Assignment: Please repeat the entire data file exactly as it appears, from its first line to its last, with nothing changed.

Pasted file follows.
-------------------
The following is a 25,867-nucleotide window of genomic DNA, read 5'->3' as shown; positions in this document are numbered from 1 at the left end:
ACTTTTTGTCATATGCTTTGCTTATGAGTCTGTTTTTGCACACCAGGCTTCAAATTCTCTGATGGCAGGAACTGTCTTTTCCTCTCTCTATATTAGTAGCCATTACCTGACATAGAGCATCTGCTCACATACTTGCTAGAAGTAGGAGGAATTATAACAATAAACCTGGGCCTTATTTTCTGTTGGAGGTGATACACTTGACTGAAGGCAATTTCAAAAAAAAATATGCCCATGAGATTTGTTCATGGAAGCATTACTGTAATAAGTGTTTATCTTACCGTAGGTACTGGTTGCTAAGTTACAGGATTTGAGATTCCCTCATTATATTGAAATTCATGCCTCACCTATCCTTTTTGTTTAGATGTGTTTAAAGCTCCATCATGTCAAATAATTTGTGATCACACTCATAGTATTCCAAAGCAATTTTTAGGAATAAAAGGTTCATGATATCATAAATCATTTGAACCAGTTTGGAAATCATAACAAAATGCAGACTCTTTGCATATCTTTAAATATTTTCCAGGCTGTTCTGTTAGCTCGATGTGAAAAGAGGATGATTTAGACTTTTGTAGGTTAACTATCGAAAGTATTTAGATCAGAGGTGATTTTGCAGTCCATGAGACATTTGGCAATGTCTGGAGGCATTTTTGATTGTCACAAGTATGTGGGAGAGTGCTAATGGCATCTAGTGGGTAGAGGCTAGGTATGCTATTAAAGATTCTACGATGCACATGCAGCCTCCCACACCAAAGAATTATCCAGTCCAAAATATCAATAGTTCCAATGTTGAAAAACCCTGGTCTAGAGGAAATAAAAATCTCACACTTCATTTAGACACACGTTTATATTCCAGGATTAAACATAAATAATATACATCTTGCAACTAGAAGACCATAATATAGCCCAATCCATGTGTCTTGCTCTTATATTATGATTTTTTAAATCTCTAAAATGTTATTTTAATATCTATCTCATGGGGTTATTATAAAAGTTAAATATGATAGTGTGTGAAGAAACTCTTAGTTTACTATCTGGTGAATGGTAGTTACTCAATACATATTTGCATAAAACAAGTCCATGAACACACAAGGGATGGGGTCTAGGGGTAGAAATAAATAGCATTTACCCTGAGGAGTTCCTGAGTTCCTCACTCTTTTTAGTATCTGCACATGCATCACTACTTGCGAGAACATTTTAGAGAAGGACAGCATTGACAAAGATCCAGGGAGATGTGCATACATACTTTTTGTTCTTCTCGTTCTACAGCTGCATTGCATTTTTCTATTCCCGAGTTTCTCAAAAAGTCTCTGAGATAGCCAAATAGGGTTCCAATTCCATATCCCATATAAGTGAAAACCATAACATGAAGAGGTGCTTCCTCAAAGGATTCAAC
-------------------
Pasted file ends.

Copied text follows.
The following is a 25,867-nucleotide window of genomic DNA, read 5'->3' as shown; positions in this document are numbered from 1 at the left end:
ACTTTTTGTCATATGCTTTGCTTATGAGTCTGTTTTTGCACACCAGGCTTCAAATTCTCTGATGGCAGGAACTGTCTTTTCCTCTCTCTATATTAGTAGCCATTACCTGACATAGAGCATCTGCTCACATACTTGCTAGAAGTAGGAGGAATTATAACAATAAACCTGGGCCTTATTTTCTGTTGGAGGTGATACACTTGACTGAAGGCAATTTCAAAAAAAAATATGCCCATGAGATTTGTTCATGGAAGCATTACTGTAATAAGTGTTTATCTTACCGTAGGTACTGGTTGCTAAGTTACAGGATTTGAGATTCCCTCATTATATTGAAATTCATGCCTCACCTATCCTTTTTGTTTAGATGTGTTTAAAGCTCCATCATGTCAAATAATTTGTGATCACACTCATAGTATTCCAAAGCAATTTTTAGGAATAAAAGGTTCATGATATCATAAATCATTTGAACCAGTTTGGAAATCATAACAAAATGCAGACTCTTTGCATATCTTTAAATATTTTCCAGGCTGTTCTGTTAGCTCGATGTGAAAAGAGGATGATTTAGACTTTTGTAGGTTAACTATCGAAAGTATTTAGATCAGAGGTGATTTTGCAGTCCATGAGACATTTGGCAATGTCTGGAGGCATTTTTGATTGTCACAAGTATGTGGGAGAGTGCTAATGGCATCTAGTGGGTAGAGGCTAGGTATGCTATTAAAGATTCTACGATGCACATGCAGCCTCCCACACCAAAGAATTATCCAGTCCAAAATATCAATAGTTCCAATGTTGAAAAACCCTGGTCTAGAGGAAATAAAAATCTCACACTTCATTTAGACACACGTTTATATTCCAGGATTAAACATAAATAATATACATCTTGCAACTAGAAGACCATAATATAGCCCAATCCATGTGTCTTGCTCTTATATTATGATTTTTTAAATCTCTAAAATGTTATTTTAATATCTATCTCATGGGGTTATTATAAAAGTTAAATATGATAGTGTGTGAAGAAACTCTTAGTTTACTATCTGGTGAATGGTAGTTACTCAATACATATTTGCATAAAACAAGTCCATGAACACACAAGGGATGGGGTCTAGGGGTAGAAATAAATAGCATTTACCCTGAGGAGTTCCTGAGTTCCTCACTCTTTTTAGTATCTGCACATGCATCACTACTTGCGAGAACATTTTAGAGAAGGACAGCATTGACAAAGATCCAGGGAGATGTGCATACATACTTTTTGTTCTTCTCGTTCTACAGCTGCATTGCATTTTTCTATTCCCGAGTTTCTCAAAAAGTCTCTGAGATAGCCAAATAGGGTTCCAATTCCATATCCCATATAAGTGAAAACCATAACATGAAGAGGTGCTTCCTCAAAGGATTCAAC